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Polystyrene home is strong, fireproof, well insulated

By Peter Tonge / October 14, 1982



Recently a test house was erected in McFarland, Wis., that can be heated and cooled for not much more than $100 a year, can withstand a torching test that leaves a conventional home in ashes, and is strong enough to support a 7 1/2-ton truck on its roof.

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The house can do all this, and yet construction costs are no more than for a conventional home using 6-inch-wide framing timbers. The secret lies in the materials used - polystyrene building blocks, plastered with Insul/Crete bonding material and held together by reinforced concrete posts - which make erecting the home a relatively simple matter.

Most important, the house should be available to homebuyers around the country within a year.

The basic building material is expanded polystyrene (similar to Dow Chemical Company's Styrofoam, which is extruded rather than expanded polystyrene). It comes in rigid board form, and should not be confused with sprayed-in-place foams, some of which have been known to give off harmful gasses after application. The Insul/Crete surface-bonding material is made of Portland cement , acrylic, and fiberglass; when plastered over polystyrene gives it tremendous strength.

The idea for the new-type home is credited to Don Peterson, an engineer with the Insul/Crete Company of McFarland, Wis. But, he says, the home ''evolved'' over many years. The company, Mr. Peterson says, first used rigid polystyrene boards to put a new facade on buildings. Old walls were covered with rigid foam boards, and a cement plaster, often in stucco form, was sprayed over that. The result: a spanking, brand-new image for an old building.

Later, when the oil embargo ushered out the era of cheap energy, it was realized that what had been looked on as purely cosmetic was also an effective insulating practice, particularly if the thickness of the foam board was increased.

During this period Mr. Peterson noticed how tremendously strong the foam board became when it was coated with surface-bonding material. What about increasing the thickness of the foam, using it as a building block rather than simply as an insulating covering? he wondered. Tests showed that the idea worked, and a 1,000-square-foot test home went up (at this writing a larger home on a suburban subdivision is under construction).

The basic building block for the new home - 4 feet long, 12 inches wide, and 8 inches high - is large, yet light enough for one man to handle with ease. As a result the walls go up rapidly, and it is this speed of erection that lowers building costs and brings them into line with conventional construction.

The building blocks are laid together much like bricks, and when the walls are complete, reinforced-concrete posts are poured in preformed holes. These tie the home into the foundation and add further strength to the walls. When complete, the building has one inch of the Insul/Crete bonding material applied to interior and exterior wall surfaces.

To test the strength of this new form of construction, a 7 1/2-ton truck was placed on the roof, where it remained for three days. In this period no cracks, sagging, or other signs of stress appeared. Pressure tests with a hydraulic press cracked and tipped wood-frame and concrete-block construction at between 500 and 1,500 pounds pressure. The foam walls covered with the Insul/Crete bonding material deflected only marginally, but did not crack at 4,800 pounds pressure.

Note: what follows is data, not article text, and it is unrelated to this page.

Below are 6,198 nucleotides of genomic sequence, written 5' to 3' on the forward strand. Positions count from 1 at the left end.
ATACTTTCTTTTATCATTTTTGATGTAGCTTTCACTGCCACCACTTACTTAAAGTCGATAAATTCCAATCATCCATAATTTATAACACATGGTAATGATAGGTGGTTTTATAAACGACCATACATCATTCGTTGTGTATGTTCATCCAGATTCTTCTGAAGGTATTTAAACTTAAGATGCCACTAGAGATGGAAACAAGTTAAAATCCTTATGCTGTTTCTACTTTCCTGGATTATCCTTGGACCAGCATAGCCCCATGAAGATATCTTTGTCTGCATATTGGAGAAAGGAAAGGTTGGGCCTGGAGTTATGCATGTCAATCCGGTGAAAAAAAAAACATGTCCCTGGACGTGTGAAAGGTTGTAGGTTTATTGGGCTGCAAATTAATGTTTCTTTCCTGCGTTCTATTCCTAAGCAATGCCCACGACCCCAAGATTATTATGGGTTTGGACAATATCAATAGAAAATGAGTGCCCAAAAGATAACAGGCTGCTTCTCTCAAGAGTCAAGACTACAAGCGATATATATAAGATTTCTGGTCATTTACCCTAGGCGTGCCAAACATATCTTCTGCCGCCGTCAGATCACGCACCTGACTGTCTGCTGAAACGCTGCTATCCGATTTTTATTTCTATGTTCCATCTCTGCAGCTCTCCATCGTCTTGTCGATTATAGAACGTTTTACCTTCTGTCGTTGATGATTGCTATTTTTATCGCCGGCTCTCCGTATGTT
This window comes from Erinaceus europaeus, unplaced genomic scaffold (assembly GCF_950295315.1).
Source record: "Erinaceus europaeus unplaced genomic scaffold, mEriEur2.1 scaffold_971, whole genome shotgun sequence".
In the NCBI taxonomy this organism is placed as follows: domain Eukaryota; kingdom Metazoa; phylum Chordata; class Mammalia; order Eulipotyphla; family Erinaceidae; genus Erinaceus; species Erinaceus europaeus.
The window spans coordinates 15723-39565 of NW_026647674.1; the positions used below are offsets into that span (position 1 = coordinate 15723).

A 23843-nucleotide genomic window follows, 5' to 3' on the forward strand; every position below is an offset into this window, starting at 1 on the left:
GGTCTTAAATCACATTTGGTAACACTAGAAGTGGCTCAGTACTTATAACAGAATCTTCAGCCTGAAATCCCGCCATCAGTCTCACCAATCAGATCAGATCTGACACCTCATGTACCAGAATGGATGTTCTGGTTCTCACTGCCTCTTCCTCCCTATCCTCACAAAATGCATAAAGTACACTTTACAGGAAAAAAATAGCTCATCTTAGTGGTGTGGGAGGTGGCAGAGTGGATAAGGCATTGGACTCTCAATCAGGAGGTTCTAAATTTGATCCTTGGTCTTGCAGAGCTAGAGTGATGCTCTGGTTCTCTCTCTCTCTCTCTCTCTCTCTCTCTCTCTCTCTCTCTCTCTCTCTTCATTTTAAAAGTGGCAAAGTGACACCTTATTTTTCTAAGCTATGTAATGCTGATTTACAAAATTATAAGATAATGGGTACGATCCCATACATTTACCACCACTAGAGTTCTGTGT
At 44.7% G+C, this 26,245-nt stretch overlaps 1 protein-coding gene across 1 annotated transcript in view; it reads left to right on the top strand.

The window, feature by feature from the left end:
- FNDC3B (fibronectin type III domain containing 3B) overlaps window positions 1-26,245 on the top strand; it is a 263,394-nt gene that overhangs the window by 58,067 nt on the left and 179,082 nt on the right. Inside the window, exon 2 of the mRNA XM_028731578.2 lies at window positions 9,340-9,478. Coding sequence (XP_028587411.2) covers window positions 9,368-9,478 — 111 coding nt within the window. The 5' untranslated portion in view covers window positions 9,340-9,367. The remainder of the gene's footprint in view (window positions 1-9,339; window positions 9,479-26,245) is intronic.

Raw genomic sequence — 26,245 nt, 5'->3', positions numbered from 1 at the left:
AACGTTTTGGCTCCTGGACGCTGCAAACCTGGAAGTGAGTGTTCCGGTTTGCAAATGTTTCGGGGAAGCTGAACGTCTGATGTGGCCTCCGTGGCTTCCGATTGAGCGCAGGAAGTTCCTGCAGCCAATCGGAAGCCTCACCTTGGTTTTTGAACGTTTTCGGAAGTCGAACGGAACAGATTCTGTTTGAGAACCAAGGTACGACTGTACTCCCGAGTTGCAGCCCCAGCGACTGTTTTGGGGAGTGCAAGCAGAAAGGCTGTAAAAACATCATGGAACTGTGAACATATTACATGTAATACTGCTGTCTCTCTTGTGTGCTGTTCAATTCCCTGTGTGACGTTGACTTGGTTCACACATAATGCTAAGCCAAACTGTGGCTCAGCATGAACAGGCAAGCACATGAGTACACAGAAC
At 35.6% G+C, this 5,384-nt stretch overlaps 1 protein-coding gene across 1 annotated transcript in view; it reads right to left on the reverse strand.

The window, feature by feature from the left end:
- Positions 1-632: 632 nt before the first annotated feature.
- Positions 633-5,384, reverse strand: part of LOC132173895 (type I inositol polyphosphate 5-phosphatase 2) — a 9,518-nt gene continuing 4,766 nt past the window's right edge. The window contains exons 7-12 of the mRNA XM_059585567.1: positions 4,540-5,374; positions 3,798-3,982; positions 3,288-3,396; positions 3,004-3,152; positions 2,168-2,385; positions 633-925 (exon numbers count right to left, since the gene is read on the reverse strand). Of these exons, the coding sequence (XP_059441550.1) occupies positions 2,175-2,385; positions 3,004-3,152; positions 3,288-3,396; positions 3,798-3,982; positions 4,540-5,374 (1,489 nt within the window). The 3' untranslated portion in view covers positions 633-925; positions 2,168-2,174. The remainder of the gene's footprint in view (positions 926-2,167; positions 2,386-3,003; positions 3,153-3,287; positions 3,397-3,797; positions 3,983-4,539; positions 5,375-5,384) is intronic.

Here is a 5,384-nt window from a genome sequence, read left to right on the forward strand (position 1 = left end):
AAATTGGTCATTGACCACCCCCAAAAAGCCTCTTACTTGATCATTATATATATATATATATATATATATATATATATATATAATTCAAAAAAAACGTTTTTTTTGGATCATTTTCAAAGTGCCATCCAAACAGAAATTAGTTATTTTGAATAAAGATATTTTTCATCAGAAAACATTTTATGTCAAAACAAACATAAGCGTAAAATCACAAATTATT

The three completely furnished rooms were simultaneously set on fire, only to have the blaze quickly go out when the doors were closed, because of the tightness of the home. With the doors left wide open, the fire was allowed to burn for 45 minutes, during which temperatures ranged from 1,200 to 1,700 degrees F. The furnishings were totally destroyed in the fire, but the walls and ceilings - though blackened - were unscathed. During the fire the exterior of the walls remained cool to the touch, because of the high insulating quality of the walls. In fact, the walls of the home have an R factor (resistance to heat transfer rating) of 40, compared to 19 for walls in a conventional, well-insulated home; an R factor of 80 in the ceiling, compared to an R factor of 38 for the ceiling of conventional homes.

Builders around the country will shortly be licensed to build these unconventionally constructed but very conventional-looking homes. Later the owner-builder will be catered to by allowing him to erect the basic home, after which the licensed contractor will move in to apply the Insul/Crete bonding-material covering.

Much of the success of the system lies with the application of this bonding material, Mr. Peterson says, so that, at least in the near future, ''this phase of the construction must be left to licensed professionals.''

Of the new home's appearance, Mr. Peterson says: ''It will not be noticeably different, except for slightly thicker eaves and no shingles on the roof. We are not trying to develop something that belongs in fantasyland, but rather a structure that uses windows and door frames that are readily available, that fits in with existing neighborhoods, that people can be living in within the year rather than in the 21st century.''

If you are interested in more information on the new concept, write to Cubic Structures Inc., 4307 Triangle Street, McFarland, Wis. 53558.